The Blog Post I Never Wanted to Write


I don’t have a smooth introduction into this. We have had a difficult time facing this reality, let alone writing about it. So, bear with me as these words stubbornly flow from my fingertips.

About four months ago, we learned that Andrew’s cancer has returned. We both lived in a state of shock and depression for a while after we were hit with this news. We’ve taken the past few months to cope with this and what it means for us. Family and close friends were told, but otherwise, we’ve intentionally kept things very quiet and private between us. Truth is, we’ve enjoyed normalcy. We’ve enjoyed having conversations with friends and strangers that didn’t center around cancer. We’ve enjoyed our leap of faith in buying our first home together, truly believing in the core of our hearts that we had beaten this disease and were free to move on with our lives. We’ve enjoyed feeling like two twenty-four year olds. We’ve enjoyed living without wondering. Andrew and I want to hold onto that as long as we can, but we know things are about to get more rocky in our lives. We have so cherished and valued the support and prayers of the community that has wrapped itself around us and we know we will desperately need that yet again.

Andrew will have to undergo a bone marrow transplant. This is an intense procedure. It has great risks, but potentially, great reward. This could be a cure. It could be an answer to prayer. It scares the heck out of me, but it’s our best option at this point. Thankfully, we have a donor. That was a huge victory in and of itself. Andrew will be out of commission for quite awhile and we would so appreciate your prayers over our next year or so. There will be some very tough days, days full of vomit and frustration. Pillowcases covered in thin, wispy hairs that have fallen off of Andrew’s head due to intense radiation and chemotherapy. Stacks of books and a Netflix queue full of movies and shows recommended by friends and family. This will be our life for the months to come. But who is ready to fearlessly face this thing head on? Andrew, of course. Sure, we both went through sadness and confusion for awhile, but Andrew has handled the idea of this next phase like he always does- like a warrior. Cancer really picked the wrong guy to latch onto. We are about to kick its butt to kingdom come. For good.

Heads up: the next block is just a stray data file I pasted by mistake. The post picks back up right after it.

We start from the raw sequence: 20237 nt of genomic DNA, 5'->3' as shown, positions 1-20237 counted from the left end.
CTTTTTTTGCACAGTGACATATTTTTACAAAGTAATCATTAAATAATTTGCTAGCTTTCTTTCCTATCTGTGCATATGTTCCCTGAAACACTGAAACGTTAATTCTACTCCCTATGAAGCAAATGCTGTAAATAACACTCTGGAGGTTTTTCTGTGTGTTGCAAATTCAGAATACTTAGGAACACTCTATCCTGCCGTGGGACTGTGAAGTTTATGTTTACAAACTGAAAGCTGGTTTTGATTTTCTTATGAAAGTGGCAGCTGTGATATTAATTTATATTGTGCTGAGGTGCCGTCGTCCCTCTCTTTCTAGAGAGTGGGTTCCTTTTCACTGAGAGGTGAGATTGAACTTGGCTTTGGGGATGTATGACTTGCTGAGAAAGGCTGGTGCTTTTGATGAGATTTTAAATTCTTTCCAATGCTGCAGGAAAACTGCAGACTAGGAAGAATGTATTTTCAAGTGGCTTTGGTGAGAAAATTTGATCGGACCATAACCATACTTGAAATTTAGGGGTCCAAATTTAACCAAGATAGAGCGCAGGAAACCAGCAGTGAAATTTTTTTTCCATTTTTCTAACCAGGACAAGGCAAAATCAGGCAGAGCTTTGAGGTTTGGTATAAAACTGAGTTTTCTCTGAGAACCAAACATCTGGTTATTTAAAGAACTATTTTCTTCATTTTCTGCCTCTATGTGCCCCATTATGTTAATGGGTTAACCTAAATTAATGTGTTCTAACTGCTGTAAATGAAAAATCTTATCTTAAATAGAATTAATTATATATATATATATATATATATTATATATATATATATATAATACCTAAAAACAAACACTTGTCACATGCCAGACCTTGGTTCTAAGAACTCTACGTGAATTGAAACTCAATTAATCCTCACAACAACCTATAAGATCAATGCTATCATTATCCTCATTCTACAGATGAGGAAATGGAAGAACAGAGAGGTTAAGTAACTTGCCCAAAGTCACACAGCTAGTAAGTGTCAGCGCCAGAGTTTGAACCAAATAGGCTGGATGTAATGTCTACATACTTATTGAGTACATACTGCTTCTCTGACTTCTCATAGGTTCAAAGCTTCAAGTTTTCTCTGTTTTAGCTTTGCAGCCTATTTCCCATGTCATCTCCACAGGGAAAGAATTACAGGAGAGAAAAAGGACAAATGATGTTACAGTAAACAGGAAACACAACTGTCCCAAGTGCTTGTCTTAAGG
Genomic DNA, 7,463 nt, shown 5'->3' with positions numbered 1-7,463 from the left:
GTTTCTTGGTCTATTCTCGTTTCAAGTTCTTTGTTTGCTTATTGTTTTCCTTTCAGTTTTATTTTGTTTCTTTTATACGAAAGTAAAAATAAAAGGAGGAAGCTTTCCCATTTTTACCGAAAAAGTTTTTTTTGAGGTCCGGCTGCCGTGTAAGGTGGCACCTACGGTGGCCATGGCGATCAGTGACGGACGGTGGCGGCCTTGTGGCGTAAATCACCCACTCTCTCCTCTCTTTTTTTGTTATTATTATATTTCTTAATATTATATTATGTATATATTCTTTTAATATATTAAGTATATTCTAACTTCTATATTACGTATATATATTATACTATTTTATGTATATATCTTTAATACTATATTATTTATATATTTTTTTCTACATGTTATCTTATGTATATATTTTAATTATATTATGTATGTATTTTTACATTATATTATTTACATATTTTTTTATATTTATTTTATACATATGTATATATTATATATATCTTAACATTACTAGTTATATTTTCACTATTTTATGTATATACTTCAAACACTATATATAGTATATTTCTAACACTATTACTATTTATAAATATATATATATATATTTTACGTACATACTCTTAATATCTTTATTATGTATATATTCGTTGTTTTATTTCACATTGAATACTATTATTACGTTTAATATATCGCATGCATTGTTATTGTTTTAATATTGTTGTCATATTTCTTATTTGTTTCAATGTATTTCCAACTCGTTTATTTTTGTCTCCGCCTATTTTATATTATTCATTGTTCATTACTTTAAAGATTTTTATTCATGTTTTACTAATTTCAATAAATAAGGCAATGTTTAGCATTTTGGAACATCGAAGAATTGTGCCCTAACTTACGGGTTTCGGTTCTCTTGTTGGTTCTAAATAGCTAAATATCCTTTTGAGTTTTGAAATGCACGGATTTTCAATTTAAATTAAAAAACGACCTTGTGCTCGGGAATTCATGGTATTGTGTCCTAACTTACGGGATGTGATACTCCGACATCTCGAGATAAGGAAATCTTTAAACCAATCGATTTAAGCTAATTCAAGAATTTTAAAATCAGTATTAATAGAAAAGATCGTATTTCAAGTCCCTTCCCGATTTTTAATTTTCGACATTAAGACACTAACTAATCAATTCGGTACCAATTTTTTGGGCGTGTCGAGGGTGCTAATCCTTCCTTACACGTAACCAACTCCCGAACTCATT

So friends, with a heavy heart from a worried wife, I ask for prayers. Prayers of praise and thankfulness, first and foremost, for God has a beautiful plan for all of this. We thought He had finished this chapter of our lives, but He has something else in mind. We welcome that, accept it, and pray for the courage to live it out as Christ sees fit. We’re so thankful for modern medicine and that something like a bone marrow transplant even exists. What a miracle. Andrew and I ask for prayers for patience, comfort, and bravery as we face the months ahead. Patience for the months to go by smoothly and quickly; (and for all of the Butler games we’re going to have to miss this season! ;) ; comfort as we truly do not understand why this is happening in our lives, but trust in the will of the Lord; and bravery as this is just plain scary. It’s terrifying to think of “what if,” but we pray for valor and boldness to be triumphant over this.

“Grace carried me here and by grace I’ll carry on.” 

One Year Since the Deep Sleep


A year ago today, I was called and urged to get to the emergency room. I was told Andrew had collapsed and he didn’t have a pulse. I waited for the phone call back saying they had gotten that pulse back. I waited…I waited…I waited. About twenty minutes later, I screamed out in both anguish and relief; Andrew’s heart began to beat. On the paramedic’s last cleared attempt to shock him back to life, it began to beat. A year ago today, I stood in front of doctor after doctor telling me they weren’t sure he was going to make it. I was told that Andrew wouldn’t be “Andrew” even if he did miraculously wake up. I was preparing to become a widow at the age of twenty-three.